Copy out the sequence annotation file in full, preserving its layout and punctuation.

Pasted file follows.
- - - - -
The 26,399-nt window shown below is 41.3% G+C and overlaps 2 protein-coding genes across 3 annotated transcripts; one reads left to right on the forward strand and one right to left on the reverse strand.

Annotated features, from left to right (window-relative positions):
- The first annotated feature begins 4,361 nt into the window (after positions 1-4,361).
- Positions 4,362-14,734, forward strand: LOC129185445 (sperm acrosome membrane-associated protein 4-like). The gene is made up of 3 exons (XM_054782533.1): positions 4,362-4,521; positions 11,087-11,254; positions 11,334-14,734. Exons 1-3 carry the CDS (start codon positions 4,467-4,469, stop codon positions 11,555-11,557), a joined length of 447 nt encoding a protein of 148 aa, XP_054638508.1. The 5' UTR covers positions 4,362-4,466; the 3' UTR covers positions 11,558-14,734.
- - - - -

The 26,399-nt window shown below is 41.3% G+C and overlaps 2 protein-coding genes across 3 annotated transcripts; one reads left to right on the forward strand and one right to left on the reverse strand.

Annotated features, from left to right (window-relative positions):
- The first annotated feature begins 4,361 nt into the window (after positions 1-4,361).
- Positions 4,362-14,734, forward strand: LOC129185445 (sperm acrosome membrane-associated protein 4-like). The gene is made up of 3 exons (XM_054782533.1): positions 4,362-4,521; positions 11,087-11,254; positions 11,334-14,734. Exons 1-3 carry the CDS (start codon positions 4,467-4,469, stop codon positions 11,555-11,557), a joined length of 447 nt encoding a protein of 148 aa, XP_054638508.1. The 5' UTR covers positions 4,362-4,466; the 3' UTR covers positions 11,558-14,734.